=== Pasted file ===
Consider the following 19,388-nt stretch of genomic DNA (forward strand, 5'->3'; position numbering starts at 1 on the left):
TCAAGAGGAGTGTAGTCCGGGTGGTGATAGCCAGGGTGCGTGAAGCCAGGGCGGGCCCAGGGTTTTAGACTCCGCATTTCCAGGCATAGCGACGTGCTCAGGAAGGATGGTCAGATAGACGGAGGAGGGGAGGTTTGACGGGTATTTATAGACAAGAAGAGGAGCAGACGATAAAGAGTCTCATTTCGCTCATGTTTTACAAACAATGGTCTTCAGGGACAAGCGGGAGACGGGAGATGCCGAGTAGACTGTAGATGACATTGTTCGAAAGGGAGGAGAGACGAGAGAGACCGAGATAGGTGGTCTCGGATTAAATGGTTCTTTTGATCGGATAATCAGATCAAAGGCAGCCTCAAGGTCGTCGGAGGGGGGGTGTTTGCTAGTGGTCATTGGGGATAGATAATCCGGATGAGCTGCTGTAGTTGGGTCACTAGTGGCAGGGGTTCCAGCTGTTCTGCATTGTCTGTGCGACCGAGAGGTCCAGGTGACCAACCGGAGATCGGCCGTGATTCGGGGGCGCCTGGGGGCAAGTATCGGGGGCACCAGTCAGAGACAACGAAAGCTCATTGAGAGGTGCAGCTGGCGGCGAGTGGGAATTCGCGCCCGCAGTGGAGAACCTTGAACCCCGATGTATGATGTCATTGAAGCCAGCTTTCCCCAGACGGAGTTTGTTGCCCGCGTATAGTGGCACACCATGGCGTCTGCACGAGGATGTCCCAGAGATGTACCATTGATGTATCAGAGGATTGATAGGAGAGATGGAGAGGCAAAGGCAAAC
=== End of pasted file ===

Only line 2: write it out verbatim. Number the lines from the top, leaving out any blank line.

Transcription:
TCAAGAGGAGTGTAGTCCGGGTGGTGATAGCCAGGGTGCGTGAAGCCAGGGCGGGCCCAGGGTTTTAGACTCCGCATTTCCAGGCATAGCGACGTGCTCAGGAAGGATGGTCAGATAGACGGAGGAGGGGAGGTTTGACGGGTATTTATAGACAAGAAGAGGAGCAGACGATAAAGAGTCTCATTTCGCTCATGTTTTACAAACAATGGTCTTCAGGGACAAGCGGGAGACGGGAGATGCCGAGTAGACTGTAGATGACATTGTTCGAAAGGGAGGAGAGACGAGAGAGACCGAGATAGGTGGTCTCGGATTAAATGGTTCTTTTGATCGGATAATCAGATCAAAGGCAGCCTCAAGGTCGTCGGAGGGGGGGTGTTTGCTAGTGGTCATTGGGGATAGATAATCCGGATGAGCTGCTGTAGTTGGGTCACTAGTGGCAGGGGTTCCAGCTGTTCTGCATTGTCTGTGCGACCGAGAGGTCCAGGTGACCAACCGGAGATCGGCCGTGATTCGGGGGCGCCTGGGGGCAAGTATCGGGGGCACCAGTCAGAGACAACGAAAGCTCATTGAGAGGTGCAGCTGGCGGCGAGTGGGAATTCGCGCCCGCAGTGGAGAACCTTGAACCCCGATGTATGATGTCATTGAAGCCAGCTTTCCCCAGACGGAGTTTGTTGCCCGCGTATAGTGGCACACCATGGCGTCTGCACGAGGATGTCCCAGAGATGTACCATTGATGTATCAGAGGATTGATAGGAGAGATGGAGAGGCAAAGGCAAAC